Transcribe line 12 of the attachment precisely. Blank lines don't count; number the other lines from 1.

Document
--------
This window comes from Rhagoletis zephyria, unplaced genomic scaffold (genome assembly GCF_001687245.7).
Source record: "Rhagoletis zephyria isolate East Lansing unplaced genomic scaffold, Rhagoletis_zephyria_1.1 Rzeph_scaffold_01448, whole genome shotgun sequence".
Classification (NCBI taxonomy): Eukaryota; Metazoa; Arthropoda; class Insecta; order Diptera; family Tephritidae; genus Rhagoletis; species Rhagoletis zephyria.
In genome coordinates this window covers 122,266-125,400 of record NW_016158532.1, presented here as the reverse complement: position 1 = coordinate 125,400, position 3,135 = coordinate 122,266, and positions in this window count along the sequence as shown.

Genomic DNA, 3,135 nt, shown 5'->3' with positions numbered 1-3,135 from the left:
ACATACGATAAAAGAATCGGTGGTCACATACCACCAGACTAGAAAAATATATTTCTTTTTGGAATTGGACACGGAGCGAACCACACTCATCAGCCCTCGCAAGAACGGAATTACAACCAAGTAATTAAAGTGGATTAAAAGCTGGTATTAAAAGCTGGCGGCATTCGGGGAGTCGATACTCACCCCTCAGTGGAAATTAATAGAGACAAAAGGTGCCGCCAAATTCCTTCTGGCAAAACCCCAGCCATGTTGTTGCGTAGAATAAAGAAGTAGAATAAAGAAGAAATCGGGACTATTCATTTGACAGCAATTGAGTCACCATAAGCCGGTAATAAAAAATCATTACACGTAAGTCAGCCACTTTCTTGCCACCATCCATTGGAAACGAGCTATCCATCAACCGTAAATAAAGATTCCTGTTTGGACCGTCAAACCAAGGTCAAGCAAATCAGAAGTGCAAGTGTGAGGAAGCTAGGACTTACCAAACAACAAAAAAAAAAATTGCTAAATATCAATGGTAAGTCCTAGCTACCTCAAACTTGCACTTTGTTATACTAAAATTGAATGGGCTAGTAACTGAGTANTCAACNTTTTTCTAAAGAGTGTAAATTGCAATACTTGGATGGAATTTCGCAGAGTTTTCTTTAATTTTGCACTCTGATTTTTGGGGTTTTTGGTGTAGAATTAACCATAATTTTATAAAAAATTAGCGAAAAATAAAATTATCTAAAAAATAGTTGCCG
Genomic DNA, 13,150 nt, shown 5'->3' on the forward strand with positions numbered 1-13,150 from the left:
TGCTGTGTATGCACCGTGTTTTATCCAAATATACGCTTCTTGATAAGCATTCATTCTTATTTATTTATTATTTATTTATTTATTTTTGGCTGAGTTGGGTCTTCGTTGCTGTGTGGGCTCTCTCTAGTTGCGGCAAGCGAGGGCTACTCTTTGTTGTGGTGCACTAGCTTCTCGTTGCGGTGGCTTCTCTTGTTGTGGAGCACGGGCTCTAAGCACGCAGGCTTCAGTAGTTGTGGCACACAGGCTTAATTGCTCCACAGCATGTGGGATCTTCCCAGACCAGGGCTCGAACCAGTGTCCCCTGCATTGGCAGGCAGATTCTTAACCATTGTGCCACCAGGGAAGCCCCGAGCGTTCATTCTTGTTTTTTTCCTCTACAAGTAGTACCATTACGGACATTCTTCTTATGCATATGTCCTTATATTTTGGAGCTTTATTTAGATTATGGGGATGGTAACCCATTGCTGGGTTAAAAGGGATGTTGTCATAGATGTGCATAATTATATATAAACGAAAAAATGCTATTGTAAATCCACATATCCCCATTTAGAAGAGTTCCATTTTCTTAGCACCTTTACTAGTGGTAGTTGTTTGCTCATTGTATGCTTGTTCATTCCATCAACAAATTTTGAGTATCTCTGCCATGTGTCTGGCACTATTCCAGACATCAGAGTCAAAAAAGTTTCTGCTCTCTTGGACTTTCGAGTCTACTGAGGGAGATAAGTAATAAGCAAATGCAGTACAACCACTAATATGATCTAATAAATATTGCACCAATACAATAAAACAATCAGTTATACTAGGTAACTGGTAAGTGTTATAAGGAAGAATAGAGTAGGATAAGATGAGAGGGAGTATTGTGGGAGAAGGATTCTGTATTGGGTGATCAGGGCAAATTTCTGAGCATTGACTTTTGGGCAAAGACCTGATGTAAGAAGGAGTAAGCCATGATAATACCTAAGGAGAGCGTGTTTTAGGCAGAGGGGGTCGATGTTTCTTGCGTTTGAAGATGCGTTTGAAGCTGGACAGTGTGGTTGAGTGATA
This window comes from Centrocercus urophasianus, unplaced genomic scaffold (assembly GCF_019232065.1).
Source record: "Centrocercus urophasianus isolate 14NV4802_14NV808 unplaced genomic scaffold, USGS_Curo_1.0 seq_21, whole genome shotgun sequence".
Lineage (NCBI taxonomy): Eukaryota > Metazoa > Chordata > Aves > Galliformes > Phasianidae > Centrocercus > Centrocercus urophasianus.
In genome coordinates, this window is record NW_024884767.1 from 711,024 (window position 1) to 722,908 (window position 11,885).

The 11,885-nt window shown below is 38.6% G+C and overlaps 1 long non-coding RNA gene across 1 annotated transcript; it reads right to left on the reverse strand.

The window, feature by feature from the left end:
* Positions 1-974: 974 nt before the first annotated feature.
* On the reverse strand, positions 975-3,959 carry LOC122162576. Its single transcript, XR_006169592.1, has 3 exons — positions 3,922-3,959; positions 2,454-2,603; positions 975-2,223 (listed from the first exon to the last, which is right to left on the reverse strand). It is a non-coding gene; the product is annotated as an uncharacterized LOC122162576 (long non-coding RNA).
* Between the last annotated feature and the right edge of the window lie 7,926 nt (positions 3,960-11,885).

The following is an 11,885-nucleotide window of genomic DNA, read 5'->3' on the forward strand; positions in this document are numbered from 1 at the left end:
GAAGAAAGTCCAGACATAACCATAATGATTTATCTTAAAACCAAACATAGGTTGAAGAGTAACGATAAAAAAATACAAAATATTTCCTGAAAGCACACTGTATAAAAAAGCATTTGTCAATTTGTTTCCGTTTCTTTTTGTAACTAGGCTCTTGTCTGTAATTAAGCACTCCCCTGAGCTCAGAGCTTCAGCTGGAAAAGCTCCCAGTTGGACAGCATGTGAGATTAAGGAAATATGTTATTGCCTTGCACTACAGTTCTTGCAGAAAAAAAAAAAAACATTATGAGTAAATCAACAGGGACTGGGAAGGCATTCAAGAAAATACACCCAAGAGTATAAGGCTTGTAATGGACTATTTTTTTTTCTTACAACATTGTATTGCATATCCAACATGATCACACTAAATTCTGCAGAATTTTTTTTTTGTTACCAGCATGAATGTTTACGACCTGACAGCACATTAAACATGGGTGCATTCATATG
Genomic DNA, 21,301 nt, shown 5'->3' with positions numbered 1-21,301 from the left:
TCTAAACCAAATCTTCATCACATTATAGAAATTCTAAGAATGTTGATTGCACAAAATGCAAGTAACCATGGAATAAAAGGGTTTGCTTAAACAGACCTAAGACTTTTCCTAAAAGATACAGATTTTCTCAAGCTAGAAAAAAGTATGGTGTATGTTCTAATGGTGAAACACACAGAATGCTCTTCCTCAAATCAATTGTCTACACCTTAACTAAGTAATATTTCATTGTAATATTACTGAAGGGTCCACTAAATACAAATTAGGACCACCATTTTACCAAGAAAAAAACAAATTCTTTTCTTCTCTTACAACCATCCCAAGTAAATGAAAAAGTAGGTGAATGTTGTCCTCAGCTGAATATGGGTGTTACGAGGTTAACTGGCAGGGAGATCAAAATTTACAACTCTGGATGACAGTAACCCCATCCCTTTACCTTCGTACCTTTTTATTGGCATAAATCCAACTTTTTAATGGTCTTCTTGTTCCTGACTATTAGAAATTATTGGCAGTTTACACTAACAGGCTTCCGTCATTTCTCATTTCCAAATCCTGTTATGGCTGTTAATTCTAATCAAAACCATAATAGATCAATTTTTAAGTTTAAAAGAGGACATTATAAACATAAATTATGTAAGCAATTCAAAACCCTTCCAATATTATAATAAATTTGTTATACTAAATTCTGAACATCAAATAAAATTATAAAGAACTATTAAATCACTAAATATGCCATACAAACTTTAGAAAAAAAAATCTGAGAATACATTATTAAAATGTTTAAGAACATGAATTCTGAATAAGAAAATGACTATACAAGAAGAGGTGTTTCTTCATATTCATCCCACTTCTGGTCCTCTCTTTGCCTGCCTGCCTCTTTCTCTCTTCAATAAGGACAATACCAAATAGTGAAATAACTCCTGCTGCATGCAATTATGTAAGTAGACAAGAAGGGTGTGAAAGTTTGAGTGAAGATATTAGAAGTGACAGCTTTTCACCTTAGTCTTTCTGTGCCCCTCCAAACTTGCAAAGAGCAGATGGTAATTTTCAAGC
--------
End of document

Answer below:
In genome coordinates, this window is record NW_024884767.1 from 711,024 (window position 1) to 722,908 (window position 11,885).